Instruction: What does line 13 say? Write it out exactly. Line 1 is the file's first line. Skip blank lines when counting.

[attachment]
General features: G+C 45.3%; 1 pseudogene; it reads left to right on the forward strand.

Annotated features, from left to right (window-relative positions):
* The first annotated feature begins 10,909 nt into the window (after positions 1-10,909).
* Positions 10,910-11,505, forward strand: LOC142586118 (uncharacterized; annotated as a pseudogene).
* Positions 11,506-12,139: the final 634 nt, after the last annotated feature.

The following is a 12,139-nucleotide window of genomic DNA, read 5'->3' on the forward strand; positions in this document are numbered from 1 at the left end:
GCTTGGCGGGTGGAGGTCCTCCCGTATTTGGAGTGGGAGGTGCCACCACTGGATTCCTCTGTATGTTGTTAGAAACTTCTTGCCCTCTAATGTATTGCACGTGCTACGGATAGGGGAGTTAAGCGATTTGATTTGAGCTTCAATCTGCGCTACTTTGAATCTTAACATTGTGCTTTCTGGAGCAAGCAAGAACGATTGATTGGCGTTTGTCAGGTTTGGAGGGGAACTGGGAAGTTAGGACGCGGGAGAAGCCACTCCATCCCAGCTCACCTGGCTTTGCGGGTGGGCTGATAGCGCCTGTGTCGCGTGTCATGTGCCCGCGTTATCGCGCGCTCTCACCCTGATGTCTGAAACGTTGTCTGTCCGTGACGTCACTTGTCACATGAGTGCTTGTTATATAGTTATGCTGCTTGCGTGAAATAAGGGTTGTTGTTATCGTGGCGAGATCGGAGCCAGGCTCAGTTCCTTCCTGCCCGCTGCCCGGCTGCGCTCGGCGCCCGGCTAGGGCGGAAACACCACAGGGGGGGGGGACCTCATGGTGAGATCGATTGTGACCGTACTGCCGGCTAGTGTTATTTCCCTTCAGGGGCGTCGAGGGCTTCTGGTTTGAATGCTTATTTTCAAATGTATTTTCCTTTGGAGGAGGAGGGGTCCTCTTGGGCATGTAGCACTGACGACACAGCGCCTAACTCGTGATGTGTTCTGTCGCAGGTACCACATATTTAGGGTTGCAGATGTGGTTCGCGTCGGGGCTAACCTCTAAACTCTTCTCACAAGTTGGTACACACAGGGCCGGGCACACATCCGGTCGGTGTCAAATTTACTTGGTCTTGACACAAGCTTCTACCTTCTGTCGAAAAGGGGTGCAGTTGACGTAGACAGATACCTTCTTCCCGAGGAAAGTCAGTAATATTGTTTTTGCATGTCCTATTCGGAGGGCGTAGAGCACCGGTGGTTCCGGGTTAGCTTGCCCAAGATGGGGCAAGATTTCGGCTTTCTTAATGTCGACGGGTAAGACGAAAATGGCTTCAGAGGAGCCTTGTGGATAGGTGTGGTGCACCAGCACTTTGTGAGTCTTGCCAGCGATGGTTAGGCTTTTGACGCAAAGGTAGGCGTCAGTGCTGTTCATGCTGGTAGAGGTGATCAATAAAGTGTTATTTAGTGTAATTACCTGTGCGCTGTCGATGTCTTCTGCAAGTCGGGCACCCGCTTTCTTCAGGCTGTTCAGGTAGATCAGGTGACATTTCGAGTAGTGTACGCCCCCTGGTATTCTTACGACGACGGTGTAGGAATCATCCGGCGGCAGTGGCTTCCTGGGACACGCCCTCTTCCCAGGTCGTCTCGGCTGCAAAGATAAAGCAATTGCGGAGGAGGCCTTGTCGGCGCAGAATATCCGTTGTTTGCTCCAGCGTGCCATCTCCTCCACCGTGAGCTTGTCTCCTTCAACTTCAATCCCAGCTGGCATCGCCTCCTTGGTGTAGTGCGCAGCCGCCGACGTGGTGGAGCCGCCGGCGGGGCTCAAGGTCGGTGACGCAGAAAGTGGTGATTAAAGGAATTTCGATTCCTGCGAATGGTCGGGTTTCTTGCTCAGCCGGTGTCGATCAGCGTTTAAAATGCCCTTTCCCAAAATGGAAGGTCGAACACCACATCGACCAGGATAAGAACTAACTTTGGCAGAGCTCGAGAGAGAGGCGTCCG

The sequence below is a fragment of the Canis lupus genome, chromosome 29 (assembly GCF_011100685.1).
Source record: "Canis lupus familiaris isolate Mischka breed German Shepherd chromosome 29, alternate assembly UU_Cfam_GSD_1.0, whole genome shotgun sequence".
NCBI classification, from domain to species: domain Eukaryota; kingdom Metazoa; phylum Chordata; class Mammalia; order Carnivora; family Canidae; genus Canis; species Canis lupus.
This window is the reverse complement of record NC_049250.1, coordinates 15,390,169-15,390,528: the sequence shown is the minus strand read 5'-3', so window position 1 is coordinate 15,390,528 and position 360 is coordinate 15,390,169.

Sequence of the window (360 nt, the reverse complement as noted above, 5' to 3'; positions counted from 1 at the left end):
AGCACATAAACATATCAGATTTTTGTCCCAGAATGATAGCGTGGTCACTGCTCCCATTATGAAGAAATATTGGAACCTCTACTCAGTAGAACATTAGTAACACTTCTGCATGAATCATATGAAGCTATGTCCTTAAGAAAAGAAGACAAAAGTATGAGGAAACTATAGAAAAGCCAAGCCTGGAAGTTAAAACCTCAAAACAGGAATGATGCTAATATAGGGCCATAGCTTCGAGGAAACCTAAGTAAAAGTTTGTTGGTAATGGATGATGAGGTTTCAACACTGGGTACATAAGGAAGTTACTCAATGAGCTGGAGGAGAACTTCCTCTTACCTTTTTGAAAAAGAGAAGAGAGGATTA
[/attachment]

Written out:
AGCACATAAACATATCAGATTTTTGTCCCAGAATGATAGCGTGGTCACTGCTCCCATTATGAAGAAATATTGGAACCTCTACTCAGTAGAACATTAGTAACACTTCTGCATGAATCATATGAAGCTATGTCCTTAAGAAAAGAAGACAAAAGTATGAGGAAACTATAGAAAAGCCAAGCCTGGAAGTTAAAACCTCAAAACAGGAATGATGCTAATATAGGGCCATAGCTTCGAGGAAACCTAAGTAAAAGTTTGTTGGTAATGGATGATGAGGTTTCAACACTGGGTACATAAGGAAGTTACTCAATGAGCTGGAGGAGAACTTCCTCTTACCTTTTTGAAAAAGAGAAGAGAGGATTA